Aboriginal and Torres Strait Islander people have been sharing their stories for 40,000 thousand years in what is the oldest living culture on earth and now the Narrabri Visitors Information Centre and Tilt & Co has put a 21st Century twist on them.
Last year the Narrabri Shire Visitors Centre commissioned Tilt & Co to develop an Interactive Touchscreen that would provide the local Kamilaroi People with an advanced and highly accessible way to tell their stories.
“The Kamilaroi People of central NSW have nurtured a rich tradition of storytelling that has for eons captured their encyclopaedic knowledge of the land, beautiful stories of creation and regeneration, powerful parables for the young and an extensive reference guide for life on the land,” says Stu Cameron of Tilt & Co.
Three prominent Kamilaroi elders from the Narrabri Shire, located in the North West Slopes of NSW, were interviewed as part of the project called ‘Kamilaroi Stories’.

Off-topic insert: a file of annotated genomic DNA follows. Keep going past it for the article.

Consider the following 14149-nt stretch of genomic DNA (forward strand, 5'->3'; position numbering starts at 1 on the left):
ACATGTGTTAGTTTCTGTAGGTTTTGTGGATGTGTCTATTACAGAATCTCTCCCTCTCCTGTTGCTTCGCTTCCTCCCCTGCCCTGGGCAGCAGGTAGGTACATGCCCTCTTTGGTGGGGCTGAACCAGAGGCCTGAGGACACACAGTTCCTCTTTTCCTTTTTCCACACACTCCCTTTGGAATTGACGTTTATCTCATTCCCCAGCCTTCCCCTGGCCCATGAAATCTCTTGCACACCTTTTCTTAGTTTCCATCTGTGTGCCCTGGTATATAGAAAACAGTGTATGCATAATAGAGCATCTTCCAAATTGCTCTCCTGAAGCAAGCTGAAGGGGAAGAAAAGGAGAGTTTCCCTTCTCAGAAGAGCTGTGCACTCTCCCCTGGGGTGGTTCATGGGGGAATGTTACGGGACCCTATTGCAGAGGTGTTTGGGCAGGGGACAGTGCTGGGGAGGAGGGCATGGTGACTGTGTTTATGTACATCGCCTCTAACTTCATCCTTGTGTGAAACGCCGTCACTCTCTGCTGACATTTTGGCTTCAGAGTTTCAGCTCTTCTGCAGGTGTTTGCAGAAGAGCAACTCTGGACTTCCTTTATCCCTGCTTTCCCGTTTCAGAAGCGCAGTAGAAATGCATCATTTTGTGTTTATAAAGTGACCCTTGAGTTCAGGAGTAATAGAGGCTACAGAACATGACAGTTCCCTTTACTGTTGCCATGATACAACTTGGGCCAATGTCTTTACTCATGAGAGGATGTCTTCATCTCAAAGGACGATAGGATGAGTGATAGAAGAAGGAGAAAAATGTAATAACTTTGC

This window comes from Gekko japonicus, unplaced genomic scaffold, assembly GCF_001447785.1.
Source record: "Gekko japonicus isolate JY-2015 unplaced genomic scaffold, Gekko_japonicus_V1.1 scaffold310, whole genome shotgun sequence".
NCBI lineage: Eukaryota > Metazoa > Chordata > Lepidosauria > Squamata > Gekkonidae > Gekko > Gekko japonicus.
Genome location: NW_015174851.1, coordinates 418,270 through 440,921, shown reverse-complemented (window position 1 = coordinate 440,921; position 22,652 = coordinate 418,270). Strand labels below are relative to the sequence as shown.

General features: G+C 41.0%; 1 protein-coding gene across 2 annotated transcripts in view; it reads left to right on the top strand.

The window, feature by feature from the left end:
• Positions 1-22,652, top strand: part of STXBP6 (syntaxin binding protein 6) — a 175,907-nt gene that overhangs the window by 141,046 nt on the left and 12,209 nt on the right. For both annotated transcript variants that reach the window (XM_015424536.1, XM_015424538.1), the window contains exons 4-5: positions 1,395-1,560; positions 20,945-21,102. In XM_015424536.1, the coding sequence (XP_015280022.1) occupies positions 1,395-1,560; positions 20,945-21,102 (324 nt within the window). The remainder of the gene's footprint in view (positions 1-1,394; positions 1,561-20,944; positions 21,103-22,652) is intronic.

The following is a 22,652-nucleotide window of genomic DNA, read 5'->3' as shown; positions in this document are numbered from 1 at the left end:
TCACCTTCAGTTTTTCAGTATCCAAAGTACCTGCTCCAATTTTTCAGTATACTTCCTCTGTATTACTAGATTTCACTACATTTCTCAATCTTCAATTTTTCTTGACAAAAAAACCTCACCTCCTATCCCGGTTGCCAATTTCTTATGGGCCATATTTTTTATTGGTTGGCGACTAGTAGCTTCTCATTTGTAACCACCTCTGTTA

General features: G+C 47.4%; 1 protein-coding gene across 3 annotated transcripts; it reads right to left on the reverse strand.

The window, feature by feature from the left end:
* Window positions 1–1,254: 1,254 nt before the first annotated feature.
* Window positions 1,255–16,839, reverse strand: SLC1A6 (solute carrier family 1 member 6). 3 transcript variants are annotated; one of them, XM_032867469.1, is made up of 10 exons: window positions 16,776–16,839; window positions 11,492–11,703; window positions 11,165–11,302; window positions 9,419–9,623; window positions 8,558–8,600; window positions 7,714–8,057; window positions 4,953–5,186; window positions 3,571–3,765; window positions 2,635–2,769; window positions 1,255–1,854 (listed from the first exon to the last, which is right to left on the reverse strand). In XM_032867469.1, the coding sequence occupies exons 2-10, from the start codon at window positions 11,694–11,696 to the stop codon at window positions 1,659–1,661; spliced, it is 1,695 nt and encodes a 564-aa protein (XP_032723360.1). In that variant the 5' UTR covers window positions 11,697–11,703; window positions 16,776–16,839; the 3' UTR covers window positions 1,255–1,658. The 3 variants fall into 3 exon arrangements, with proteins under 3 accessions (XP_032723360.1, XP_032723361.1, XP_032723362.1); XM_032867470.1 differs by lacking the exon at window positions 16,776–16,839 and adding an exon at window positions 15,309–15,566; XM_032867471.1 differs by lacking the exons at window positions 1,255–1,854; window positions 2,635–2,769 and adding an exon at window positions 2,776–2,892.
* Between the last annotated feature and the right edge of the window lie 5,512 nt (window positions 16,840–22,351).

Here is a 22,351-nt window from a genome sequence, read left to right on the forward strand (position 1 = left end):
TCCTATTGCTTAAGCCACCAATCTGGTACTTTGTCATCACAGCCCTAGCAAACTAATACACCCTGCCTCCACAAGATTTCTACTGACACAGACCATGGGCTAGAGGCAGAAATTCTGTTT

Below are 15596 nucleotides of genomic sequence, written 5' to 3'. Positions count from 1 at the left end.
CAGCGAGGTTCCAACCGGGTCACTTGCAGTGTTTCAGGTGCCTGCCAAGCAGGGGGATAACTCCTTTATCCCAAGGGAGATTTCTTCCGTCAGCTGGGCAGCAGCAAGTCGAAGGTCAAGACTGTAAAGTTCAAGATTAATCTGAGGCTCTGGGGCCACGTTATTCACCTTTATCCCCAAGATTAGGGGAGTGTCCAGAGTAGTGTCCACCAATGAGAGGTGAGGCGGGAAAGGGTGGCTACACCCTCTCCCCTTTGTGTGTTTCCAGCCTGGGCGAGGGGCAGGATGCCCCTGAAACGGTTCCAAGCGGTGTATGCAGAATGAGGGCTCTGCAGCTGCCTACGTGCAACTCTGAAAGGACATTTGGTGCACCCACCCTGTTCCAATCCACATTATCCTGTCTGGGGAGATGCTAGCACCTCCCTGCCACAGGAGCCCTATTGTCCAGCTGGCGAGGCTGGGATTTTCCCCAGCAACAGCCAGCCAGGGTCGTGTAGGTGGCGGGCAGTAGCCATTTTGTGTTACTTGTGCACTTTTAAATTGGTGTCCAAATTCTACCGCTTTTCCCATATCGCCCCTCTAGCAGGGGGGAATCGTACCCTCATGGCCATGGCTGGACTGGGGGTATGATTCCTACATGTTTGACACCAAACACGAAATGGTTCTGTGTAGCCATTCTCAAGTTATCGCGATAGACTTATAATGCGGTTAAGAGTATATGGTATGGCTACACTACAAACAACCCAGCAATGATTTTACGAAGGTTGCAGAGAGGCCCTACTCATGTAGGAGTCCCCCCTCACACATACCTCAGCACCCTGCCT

Kamilaroi woman Pam Smith, an elder of the Narrabri Aboriginal community, was one of the people involved in the project. She tells the tale of the Emu and Brolga – a story about jealousy.
She thoroughly enjoyed being a part of the project and hopes that it can be enjoyed by Aboriginal and Torres Strait Islander people and non-Indigenous alike.
“I hope ‘Kamilaroi Stories’ helps our children realise that there is something more beautiful out there and they do have something to be proud of,” says Pam.
“We were shunned from embracing our culture in my day. I think it’s a wonderful thing that they’re doing now – getting the knowledge out there to the younger ones.
“Years ago you used to be ashamed to be called an Aboriginal but now the young ones are coming out with a thirst for knowledge and are willing to learn.”
This new way of communicating Dreamtime stories has been a massive hit so far and allows the stories to be documented, as well as providing visitors and locals with engaging information on Aboriginal culture.
“The ‘Kamilaroi Stories’ Interactive Touchscreen installation has been a success and is now a centrepiece of the Narrabri Visitor Information Centre. Visitors love using the installation and the local Kamilaroi People are proud to have a lasting tribute to their cultural history,” says Stu.